9 In all fairness, I should point out that in the original version of the 1972 election analysis by Miller et al., as reported in a paper presented at the 1973 American Political Science Association meeting, the candidate factor was more clearly identified and discussed than in their present article. About all that remains of that original discussion and analysis is a sentence near the end of the present article that says: “After the affective ratings of the candidates, the next most important short-term [sic] factor accounting for the voter's decision was a liberal-conservative ideology ….” But even in the original, the authors placed heavy interpretive emphasis on factors other than the candidates.
For reasons explained in my discussion of the candidate proximity measure, the beta-weights for the candidates in Miller's multiple regression equations were not as large as they should have been. Had the beta-weights for candidates in their analysis been at the high level that I found in my Equation 1, Miller et al. would probably have given the candidate factor more importance in their interpretation.
10 Brody, Richard A. and Page, Benjamin I., “Comment: The Assessment of Policy Voting,” American Political Science Review 66 (06, 1972), 455.
11 Net attitude toward candidates was measured by simultaneously observing respondents' affect toward both candidates. (Affect was measured by the pre-election feeling “thermometer” question.) Those who were relatively warm toward Nixon and cool toward McGovern were put in the “Nixon More Favorably Perceived than McGovern” group. To be included in this group, there had to be at least a 30° difference between the candidates in thermometer ratings. Similarly, the “McGovern More Favorably Perceived than Nixon” group was composed of those who were substantially warmer toward McGovern than Nixon. The “Little Difference in Feelings or Neutral” group were those who placed both candidates within about 10° of each other on the “thermometer,” or who placed both candidates at the 50° or neutral mark.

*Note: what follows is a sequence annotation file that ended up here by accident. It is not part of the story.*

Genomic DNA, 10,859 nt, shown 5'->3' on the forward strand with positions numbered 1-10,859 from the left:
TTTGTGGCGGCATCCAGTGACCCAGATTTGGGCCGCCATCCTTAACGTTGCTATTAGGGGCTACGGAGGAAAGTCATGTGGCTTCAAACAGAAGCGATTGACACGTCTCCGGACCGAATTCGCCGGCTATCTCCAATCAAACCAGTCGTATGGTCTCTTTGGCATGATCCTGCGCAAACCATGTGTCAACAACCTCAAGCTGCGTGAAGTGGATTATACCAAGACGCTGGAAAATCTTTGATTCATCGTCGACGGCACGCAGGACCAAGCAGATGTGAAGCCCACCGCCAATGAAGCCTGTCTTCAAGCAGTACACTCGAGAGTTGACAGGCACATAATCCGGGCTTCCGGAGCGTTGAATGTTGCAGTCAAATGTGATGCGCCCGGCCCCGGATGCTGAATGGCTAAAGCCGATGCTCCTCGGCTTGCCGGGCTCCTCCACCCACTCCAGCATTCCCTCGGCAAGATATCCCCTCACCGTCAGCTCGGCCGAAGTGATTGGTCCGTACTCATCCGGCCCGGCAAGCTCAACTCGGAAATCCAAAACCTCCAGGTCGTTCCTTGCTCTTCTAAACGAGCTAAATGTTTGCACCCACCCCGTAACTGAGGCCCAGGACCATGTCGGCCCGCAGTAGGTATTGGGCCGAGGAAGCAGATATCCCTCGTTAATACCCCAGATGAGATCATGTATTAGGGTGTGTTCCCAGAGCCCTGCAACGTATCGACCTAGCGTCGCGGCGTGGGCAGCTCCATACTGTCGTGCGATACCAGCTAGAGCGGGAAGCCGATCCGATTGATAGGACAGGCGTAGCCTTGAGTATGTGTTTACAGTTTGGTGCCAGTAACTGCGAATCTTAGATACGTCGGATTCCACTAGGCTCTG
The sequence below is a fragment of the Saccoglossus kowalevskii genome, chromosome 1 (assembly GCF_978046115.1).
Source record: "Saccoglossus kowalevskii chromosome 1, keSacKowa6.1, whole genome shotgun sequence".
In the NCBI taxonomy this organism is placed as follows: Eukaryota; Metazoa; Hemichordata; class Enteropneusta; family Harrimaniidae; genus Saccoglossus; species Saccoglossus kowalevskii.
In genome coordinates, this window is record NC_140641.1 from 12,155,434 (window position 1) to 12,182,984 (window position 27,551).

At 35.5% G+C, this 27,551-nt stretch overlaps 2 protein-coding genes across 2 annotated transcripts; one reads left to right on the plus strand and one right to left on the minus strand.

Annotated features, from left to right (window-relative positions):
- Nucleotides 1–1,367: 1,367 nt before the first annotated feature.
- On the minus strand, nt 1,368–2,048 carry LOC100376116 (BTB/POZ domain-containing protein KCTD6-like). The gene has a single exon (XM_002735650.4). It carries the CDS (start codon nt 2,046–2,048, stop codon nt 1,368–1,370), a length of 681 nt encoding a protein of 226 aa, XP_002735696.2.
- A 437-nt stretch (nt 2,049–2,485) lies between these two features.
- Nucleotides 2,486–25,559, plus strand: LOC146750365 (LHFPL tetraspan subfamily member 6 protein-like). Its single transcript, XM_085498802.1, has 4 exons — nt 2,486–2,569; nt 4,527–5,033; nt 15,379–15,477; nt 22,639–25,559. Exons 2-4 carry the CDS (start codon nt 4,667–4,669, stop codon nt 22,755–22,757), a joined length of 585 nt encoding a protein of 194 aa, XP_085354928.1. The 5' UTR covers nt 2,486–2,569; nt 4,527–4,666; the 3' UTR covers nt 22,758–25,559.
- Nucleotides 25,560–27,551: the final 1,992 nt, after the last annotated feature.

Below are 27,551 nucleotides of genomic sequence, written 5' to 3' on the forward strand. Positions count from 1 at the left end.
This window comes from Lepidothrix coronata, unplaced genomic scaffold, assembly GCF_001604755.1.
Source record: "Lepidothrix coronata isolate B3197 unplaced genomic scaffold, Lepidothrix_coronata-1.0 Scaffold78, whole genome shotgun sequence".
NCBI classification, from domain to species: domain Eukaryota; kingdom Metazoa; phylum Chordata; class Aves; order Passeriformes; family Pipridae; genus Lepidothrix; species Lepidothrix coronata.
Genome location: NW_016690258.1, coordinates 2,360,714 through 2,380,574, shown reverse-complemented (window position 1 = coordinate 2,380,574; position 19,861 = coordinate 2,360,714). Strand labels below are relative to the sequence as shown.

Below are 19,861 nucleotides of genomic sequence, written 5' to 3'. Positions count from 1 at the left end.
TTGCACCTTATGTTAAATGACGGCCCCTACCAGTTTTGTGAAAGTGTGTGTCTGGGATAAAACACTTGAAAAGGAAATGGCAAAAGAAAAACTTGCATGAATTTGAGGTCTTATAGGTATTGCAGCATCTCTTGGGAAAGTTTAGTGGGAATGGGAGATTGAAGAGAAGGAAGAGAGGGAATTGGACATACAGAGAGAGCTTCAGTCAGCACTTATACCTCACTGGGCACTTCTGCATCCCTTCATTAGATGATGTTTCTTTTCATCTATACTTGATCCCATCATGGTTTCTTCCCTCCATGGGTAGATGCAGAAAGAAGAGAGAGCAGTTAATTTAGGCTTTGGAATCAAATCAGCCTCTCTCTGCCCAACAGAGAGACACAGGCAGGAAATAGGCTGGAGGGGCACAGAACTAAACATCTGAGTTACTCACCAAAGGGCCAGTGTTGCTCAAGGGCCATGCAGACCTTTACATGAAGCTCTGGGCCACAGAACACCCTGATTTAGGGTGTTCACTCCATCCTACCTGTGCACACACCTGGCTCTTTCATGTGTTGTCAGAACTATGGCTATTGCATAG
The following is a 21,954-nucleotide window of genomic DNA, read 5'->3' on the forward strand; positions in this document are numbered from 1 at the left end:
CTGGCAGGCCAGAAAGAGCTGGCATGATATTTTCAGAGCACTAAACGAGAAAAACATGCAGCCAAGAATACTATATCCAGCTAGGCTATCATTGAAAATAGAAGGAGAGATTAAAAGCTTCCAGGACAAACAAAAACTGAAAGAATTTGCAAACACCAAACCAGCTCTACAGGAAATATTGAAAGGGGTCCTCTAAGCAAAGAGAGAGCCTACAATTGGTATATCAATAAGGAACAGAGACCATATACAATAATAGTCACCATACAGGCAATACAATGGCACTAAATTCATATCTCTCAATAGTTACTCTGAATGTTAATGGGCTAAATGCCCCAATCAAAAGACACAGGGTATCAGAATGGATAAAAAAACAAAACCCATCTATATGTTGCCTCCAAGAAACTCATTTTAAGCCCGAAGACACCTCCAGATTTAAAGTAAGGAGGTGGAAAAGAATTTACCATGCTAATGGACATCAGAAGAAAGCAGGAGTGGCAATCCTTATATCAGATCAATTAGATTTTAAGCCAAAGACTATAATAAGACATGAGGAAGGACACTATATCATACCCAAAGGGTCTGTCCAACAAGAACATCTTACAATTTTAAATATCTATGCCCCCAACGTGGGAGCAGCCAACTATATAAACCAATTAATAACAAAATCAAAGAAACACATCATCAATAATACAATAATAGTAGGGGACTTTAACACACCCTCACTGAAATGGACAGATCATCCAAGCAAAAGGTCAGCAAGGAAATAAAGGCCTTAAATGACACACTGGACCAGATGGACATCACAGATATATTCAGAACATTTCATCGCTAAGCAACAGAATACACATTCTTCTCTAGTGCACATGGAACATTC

12 There are certain difficulties with Boyd's S measure. (See Boyd, Richard W., “Popular Control of Public Policy,” American Political Science Review 66 [06, 1972], 448–449.) One problem stems from the use of absolute values in the computational formula. As a result, Boyd's S is unable to detect whether the observed vote line moves away from the expected vote line in an appropriate direction. For the data represented by my Figure 1b I have adjusted Boyd's measure to compensate for this shortcoming.
I should also point out that Boyd's S cannot be used as a measure to compare the overall impact of one issue versus another issue in an election. It lacks a standard base. Miller et al. do not try to use Boyd's S in this way. Boyd and others have attempted, however, to rank order the impact of issues in an election, using the S value as the indicator of impact. This is incorrect.
I have been working on modifications of Boyd's S to remedy these difficulties and will be happy to furnish further information on request.